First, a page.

Skip to main content

Quality of DNA extracted from saliva samples collected with the Oragene™ DNA self-collection kit



Large epidemiological studies in DNA biobanks have increasingly used less invasive methods for obtaining DNA samples, such as saliva collection. Although lower amounts of DNA are obtained as compared with blood collection, this method has been widely used because of its more simple logistics and increased response rate. The present study aimed to verify whether a storage time of 8 months decreases the quality of DNA from collected samples.


Saliva samples were collected with an OrageneTM DNA Self-Collection Kit from 4,110 subjects aged 14–15 years. The samples were processed in two aliquots with an 8-month interval between them. Quantitative and qualitative evaluations were carried out in 20% of the samples by spectrophotometry and genotyping. Descriptive analyses and paired t-tests were performed.


The mean volume of saliva collected was 2.2 mL per subject, yielding on average 184.8 μg DNA per kit. Most samples showed a Ratio of OD differences (RAT) between 1.6 and 1.8 in the qualitative evaluation. The evaluation of DNA quality by TaqMan®, High Resolution Melting (HRM), and restriction fragment length polymorphism-PCR (RFLP-PCR) showed a rate of success of up to 98% of the samples. The sample store time did not reduce either the quantity or quality of DNA extracted with the Oragene kit.


The study results showed that a storage period of 8 months at room temperature did not reduce the quality of the DNA obtained. In addition, the use of the Oragene kit during fieldwork in large population-based studies allows for DNA of high quantity and high quality.

Peer Review reports


Epidemiological studies for the development of DNA biobanks have increasingly used less invasive methods for extracting genetic material, such as collection of buccal epithelial cells from saliva [1, 2]. Other methods used in population-based studies to obtain DNA are collection of peripheral blood, swab and mouthwash for buccal cell collection, and FTA cards (Fluorescence Treponema Absorption) [1, 3].

Successful genetic epidemiological studies depend on the extraction of DNA of adequate quantity and quality, both of which are influenced by the method and tissue used for biological material collection [4]. Koni et al. [1] recently made clear the limitations of low-quality DNA in biobanks, in addition to summarizing previous studies that used saliva collection to obtain DNA. The concentration of DNA extracted from blood leukocytes processed by saline extraction is 28.4 μg (11.3-59.5 μg) from 2 mL of blood [5], whereas the quantity of DNA obtained by saliva collection is 34.91 μg (2.20 – 122.04 μg) from 3 mL of saliva [6]. Although saliva collection provides smaller amounts of DNA than blood, this biological sampling method has been widely used, especially because it requires more simple logistics, including self-collection by study subjects and sample mailing [711]. Notably, saliva collection in children may provide lower amounts of DNA compared with adults [12, 13]. However, DNA obtained from buccal cells by saliva or using a sponge does not interfere with the analysis of single-nucleotide polymorphisms (SNPs) [1, 14, 15], and it is even comparable to the material obtained by blood collection [5]. The collection of saliva from oral rinse or spit provides DNA with better quality than from buccal swabs or brush techniques [16].

Among the commercial kits used to obtain DNA from saliva, the Oragene™ DNA Self- Collection Kit assures no sample degradation, even when stored at room temperature for up to 30 months [1719], and an average yield 110 μg of DNA from 2 mL of Oragene DNA/saliva samples [20].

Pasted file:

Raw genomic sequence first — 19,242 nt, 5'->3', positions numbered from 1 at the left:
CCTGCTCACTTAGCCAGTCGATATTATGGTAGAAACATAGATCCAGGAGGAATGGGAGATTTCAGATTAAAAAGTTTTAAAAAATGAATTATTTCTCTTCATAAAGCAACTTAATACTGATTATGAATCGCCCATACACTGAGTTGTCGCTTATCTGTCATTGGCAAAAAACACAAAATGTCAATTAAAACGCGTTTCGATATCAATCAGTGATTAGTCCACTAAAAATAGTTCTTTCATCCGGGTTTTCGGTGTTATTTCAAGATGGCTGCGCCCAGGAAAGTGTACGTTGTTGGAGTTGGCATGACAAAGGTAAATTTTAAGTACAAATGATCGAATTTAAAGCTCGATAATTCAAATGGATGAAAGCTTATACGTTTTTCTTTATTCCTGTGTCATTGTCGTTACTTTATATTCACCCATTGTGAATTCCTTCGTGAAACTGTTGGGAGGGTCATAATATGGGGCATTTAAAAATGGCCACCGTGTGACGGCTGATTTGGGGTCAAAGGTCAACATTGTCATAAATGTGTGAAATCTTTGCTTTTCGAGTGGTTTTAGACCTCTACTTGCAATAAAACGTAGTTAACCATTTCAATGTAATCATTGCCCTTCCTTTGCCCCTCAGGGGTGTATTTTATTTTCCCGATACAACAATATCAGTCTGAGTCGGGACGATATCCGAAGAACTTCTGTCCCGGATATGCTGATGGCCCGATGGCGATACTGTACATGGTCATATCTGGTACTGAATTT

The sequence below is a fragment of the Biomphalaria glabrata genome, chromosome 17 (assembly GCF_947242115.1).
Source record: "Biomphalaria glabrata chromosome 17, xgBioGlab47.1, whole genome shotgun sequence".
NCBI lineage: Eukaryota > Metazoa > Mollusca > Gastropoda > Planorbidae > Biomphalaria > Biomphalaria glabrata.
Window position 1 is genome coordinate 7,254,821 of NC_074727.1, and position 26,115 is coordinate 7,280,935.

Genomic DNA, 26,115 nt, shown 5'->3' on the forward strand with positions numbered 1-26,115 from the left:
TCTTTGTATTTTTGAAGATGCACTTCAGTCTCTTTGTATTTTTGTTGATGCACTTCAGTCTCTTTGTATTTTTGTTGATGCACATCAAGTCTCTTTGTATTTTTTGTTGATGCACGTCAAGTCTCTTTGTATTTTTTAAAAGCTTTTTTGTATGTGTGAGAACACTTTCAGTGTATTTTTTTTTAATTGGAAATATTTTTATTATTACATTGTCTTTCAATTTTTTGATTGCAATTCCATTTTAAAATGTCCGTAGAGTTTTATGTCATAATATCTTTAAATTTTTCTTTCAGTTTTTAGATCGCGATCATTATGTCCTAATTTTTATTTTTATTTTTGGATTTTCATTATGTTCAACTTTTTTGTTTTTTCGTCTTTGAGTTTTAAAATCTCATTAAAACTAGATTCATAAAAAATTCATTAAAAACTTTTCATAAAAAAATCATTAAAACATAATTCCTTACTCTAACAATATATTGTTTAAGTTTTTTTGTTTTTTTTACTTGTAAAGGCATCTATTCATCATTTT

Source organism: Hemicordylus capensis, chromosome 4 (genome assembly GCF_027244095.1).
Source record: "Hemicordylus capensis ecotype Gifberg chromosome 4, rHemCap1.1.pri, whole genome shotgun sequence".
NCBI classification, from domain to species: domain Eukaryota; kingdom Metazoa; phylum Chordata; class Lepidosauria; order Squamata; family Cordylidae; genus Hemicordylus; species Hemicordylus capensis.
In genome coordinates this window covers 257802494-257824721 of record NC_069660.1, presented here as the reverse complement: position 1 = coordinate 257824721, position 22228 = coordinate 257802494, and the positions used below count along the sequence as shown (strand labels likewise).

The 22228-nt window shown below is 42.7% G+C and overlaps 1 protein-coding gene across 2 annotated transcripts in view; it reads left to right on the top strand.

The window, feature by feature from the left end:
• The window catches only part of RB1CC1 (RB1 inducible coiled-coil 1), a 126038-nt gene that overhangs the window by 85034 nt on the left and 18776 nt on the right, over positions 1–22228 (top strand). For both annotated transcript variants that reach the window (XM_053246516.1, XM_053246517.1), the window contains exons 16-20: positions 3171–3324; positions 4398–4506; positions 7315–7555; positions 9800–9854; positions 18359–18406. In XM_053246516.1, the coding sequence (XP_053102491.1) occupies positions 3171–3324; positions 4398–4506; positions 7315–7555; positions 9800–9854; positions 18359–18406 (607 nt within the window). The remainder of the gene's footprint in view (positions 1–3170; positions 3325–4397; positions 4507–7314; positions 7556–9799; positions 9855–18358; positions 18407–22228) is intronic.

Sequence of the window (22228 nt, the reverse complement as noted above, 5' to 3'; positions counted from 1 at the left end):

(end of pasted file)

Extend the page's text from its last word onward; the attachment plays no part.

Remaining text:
Although widely used as a source of genetic material, there are some limitations for determining the amount of DNA obtained from buccal cells, because the concentration can differ between individuals and may contain non-human DNA, degraded or with contaminants. However, compared with other non-invasive methods, DNA extracted from saliva cells has proven to have the highest quality [5, 16]. For DNA quantification, the fastest and least expensive method is ultraviolet (UV) spectrophotometry. Other methods for this measurement include agarose gel electrophoresis, fluorescent dyes, such as Hoechst and PicoGreens™, real- time polymerase chain reaction (RT-PCR), and hybridization techniques. Although these methods have high correlations with quantification measurements [11], they all can lead to biased quantification, especially in samples with low DNA concentration [21].

The most widely used technique for evaluating DNA quality is ultraviolet (UV) spectrophotometry with calculation of Ratio of OD differences (RAT), with an acceptable range between 1.6 and 1.8. Comparative studies of the quality of DNA obtained by blood and saliva collection verified that both methods provided results within the acceptable and recommended RAT range [5].

The present study aimed to verify whether a storage time of 8 months decreases the quality of DNA, based on the analysis of a subsample of 20% accessed by the quality control of DNA from teenagers of the 1993 Pelotas (Brazil) birth cohort study.


Between January and August 2008, saliva samples were collected from 4,110 adolescents in the 1993 Birth Cohort in the city of Pelotas, southern Brazil [22, 23], using the Oragene DNA Sample Collection Kit (OG-250 Disc Format, DNA Self-Collection Kit, Genotek, Ottawa, Ontario, Canada). The manufacturer’s stated specifications for this kit include the possibility of storing the saliva samples at room temperature for up to 5 years [19], the provision of high quality DNA, median yield of DNA of 110 μg from 4 mL of Oragene·DNA/saliva solution. The manufacturer concedes that the yield may range from 15 μg to more than 300 μg, and recommends that final concentration of DNA should be less than 200 μg/mL (200 ng/μL) [24].

The adolescents and their parents/guardians were informed of the study’s purposes and were then asked to sign an informed consent form. The present study was approved by the Research Ethics Committee at Universidade Federal de Pelotas Medical School.